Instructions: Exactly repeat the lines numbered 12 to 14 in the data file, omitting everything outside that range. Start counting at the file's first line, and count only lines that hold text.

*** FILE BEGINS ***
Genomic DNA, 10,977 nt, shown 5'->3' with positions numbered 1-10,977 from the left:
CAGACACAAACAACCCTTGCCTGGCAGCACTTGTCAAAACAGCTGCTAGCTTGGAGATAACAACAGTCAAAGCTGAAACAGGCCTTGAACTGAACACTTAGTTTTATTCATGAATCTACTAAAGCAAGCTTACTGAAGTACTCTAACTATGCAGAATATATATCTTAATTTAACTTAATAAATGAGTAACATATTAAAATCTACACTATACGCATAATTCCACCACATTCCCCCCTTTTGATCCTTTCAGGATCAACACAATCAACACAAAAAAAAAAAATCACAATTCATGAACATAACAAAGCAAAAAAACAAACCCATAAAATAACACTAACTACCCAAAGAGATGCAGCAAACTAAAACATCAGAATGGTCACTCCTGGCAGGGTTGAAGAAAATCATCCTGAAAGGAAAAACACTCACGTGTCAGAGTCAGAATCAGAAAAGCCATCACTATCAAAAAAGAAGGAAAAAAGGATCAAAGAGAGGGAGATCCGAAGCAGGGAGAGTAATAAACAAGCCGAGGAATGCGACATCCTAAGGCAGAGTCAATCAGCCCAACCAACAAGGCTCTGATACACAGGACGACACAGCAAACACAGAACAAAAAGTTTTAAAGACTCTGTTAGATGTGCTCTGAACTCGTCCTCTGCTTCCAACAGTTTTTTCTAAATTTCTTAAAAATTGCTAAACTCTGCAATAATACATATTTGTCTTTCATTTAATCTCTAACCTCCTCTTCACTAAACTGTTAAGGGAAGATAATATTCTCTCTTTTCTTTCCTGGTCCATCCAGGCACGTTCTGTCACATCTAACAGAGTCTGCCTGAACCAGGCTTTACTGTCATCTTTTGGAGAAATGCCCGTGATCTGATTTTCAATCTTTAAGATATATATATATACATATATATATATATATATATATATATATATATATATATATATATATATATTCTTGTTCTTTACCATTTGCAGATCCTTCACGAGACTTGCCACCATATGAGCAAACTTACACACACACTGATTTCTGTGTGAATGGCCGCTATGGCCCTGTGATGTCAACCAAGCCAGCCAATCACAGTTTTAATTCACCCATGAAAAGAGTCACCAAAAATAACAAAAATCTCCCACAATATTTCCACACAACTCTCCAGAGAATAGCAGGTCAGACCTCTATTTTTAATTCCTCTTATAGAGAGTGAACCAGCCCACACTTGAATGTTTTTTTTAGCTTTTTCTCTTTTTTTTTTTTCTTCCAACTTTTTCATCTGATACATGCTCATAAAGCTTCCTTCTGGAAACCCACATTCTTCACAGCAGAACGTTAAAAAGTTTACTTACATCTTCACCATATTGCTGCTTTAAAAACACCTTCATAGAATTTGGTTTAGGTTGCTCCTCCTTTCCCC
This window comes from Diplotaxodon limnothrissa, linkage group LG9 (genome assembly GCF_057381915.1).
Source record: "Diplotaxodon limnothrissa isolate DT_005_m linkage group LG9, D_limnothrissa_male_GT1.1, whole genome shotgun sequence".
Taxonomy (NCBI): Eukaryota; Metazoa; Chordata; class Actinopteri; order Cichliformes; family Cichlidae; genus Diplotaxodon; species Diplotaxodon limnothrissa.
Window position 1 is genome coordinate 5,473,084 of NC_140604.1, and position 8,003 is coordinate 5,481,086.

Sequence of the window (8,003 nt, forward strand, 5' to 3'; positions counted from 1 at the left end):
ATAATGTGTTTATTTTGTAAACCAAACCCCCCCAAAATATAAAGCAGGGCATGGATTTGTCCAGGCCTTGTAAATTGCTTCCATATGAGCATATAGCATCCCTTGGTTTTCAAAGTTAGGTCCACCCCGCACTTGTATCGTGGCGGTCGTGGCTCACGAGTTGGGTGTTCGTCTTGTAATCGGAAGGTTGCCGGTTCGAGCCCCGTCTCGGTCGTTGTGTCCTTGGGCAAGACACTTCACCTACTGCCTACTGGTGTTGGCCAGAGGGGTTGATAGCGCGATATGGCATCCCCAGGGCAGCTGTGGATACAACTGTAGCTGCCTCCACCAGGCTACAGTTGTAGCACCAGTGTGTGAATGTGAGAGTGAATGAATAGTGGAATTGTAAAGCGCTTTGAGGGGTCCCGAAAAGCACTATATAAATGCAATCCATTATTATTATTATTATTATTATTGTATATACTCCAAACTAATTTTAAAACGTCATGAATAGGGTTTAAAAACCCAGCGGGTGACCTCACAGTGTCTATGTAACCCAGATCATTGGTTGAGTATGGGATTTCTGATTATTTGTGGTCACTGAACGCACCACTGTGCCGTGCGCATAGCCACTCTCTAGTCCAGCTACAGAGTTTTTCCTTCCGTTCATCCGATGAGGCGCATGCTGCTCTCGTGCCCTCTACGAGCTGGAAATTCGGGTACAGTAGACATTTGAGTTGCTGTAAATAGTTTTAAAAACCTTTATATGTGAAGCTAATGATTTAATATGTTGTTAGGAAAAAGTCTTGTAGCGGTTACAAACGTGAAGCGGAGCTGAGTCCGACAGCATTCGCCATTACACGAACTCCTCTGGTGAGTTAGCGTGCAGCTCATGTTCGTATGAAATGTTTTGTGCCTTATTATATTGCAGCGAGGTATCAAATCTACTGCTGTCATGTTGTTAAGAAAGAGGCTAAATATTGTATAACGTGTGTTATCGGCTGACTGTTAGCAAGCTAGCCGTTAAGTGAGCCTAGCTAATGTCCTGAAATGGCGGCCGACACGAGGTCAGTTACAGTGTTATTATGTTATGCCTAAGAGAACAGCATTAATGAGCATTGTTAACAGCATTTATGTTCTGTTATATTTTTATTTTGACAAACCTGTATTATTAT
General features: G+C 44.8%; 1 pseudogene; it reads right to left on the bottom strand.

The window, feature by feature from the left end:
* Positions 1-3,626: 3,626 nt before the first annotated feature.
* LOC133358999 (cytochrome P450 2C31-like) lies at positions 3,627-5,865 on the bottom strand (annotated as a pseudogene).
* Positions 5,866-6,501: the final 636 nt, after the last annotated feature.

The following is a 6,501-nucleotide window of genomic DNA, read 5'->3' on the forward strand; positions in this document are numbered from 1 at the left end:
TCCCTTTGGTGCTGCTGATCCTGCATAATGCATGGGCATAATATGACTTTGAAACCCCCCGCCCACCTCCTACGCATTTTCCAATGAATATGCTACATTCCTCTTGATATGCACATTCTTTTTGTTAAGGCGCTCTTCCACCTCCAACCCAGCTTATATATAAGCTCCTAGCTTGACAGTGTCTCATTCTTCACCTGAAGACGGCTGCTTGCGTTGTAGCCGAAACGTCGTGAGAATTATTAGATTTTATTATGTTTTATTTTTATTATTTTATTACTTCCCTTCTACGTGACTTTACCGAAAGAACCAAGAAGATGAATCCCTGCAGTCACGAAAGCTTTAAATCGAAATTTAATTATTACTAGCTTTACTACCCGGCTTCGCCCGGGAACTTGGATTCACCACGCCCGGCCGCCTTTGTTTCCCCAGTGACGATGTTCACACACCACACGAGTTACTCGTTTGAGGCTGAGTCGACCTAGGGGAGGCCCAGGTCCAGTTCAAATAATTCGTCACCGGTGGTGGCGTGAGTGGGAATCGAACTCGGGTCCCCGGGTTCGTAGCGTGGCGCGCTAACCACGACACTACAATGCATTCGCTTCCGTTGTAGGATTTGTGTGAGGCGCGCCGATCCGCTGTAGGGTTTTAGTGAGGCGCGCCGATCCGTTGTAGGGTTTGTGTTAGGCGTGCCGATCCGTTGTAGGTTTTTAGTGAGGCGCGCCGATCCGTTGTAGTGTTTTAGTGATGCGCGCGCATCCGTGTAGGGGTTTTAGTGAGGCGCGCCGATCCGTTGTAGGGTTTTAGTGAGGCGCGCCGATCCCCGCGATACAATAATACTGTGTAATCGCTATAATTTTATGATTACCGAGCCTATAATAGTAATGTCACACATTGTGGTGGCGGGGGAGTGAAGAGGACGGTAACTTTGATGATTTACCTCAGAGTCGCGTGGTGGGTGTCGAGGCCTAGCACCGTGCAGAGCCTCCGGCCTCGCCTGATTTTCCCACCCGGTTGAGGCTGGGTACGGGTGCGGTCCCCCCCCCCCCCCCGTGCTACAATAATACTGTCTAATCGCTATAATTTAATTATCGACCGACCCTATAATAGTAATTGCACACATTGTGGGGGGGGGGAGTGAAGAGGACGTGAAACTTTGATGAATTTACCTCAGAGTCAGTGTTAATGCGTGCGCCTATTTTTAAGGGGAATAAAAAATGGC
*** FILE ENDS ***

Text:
* LOC133358999 (cytochrome P450 2C31-like) lies at positions 3,627-5,865 on the bottom strand (annotated as a pseudogene).
* Positions 5,866-6,501: the final 636 nt, after the last annotated feature.

The following is a 6,501-nucleotide window of genomic DNA, read 5'->3' on the forward strand; positions in this document are numbered from 1 at the left end: